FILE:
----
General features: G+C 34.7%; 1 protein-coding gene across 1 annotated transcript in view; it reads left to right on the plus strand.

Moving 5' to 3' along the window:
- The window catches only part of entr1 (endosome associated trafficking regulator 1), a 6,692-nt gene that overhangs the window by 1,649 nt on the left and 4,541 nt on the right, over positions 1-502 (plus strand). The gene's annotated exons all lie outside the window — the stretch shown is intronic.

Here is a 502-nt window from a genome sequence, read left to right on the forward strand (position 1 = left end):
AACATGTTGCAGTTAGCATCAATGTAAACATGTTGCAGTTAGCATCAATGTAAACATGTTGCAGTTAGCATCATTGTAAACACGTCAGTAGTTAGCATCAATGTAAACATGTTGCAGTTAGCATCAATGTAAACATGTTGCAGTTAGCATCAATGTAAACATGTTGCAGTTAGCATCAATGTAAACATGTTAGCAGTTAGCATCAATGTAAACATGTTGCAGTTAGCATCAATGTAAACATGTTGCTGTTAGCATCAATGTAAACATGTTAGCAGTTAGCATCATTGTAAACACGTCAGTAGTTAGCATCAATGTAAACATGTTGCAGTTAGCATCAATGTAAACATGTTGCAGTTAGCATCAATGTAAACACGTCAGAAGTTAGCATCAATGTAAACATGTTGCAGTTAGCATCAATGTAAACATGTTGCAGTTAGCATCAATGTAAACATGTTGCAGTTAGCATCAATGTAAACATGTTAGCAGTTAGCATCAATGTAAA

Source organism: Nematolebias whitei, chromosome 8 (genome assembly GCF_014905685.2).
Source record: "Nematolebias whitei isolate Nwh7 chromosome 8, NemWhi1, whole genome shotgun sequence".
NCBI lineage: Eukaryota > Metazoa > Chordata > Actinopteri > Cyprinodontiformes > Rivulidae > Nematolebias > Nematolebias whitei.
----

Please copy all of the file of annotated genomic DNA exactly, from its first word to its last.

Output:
General features: G+C 34.7%; 1 protein-coding gene across 1 annotated transcript in view; it reads left to right on the plus strand.

Moving 5' to 3' along the window:
- The window catches only part of entr1 (endosome associated trafficking regulator 1), a 6,692-nt gene that overhangs the window by 1,649 nt on the left and 4,541 nt on the right, over positions 1-502 (plus strand). The gene's annotated exons all lie outside the window — the stretch shown is intronic.

Here is a 502-nt window from a genome sequence, read left to right on the forward strand (position 1 = left end):
AACATGTTGCAGTTAGCATCAATGTAAACATGTTGCAGTTAGCATCAATGTAAACATGTTGCAGTTAGCATCATTGTAAACACGTCAGTAGTTAGCATCAATGTAAACATGTTGCAGTTAGCATCAATGTAAACATGTTGCAGTTAGCATCAATGTAAACATGTTGCAGTTAGCATCAATGTAAACATGTTAGCAGTTAGCATCAATGTAAACATGTTGCAGTTAGCATCAATGTAAACATGTTGCTGTTAGCATCAATGTAAACATGTTAGCAGTTAGCATCATTGTAAACACGTCAGTAGTTAGCATCAATGTAAACATGTTGCAGTTAGCATCAATGTAAACATGTTGCAGTTAGCATCAATGTAAACACGTCAGAAGTTAGCATCAATGTAAACATGTTGCAGTTAGCATCAATGTAAACATGTTGCAGTTAGCATCAATGTAAACATGTTGCAGTTAGCATCAATGTAAACATGTTAGCAGTTAGCATCAATGTAAA

Source organism: Nematolebias whitei, chromosome 8 (genome assembly GCF_014905685.2).
Source record: "Nematolebias whitei isolate Nwh7 chromosome 8, NemWhi1, whole genome shotgun sequence".
NCBI lineage: Eukaryota > Metazoa > Chordata > Actinopteri > Cyprinodontiformes > Rivulidae > Nematolebias > Nematolebias whitei.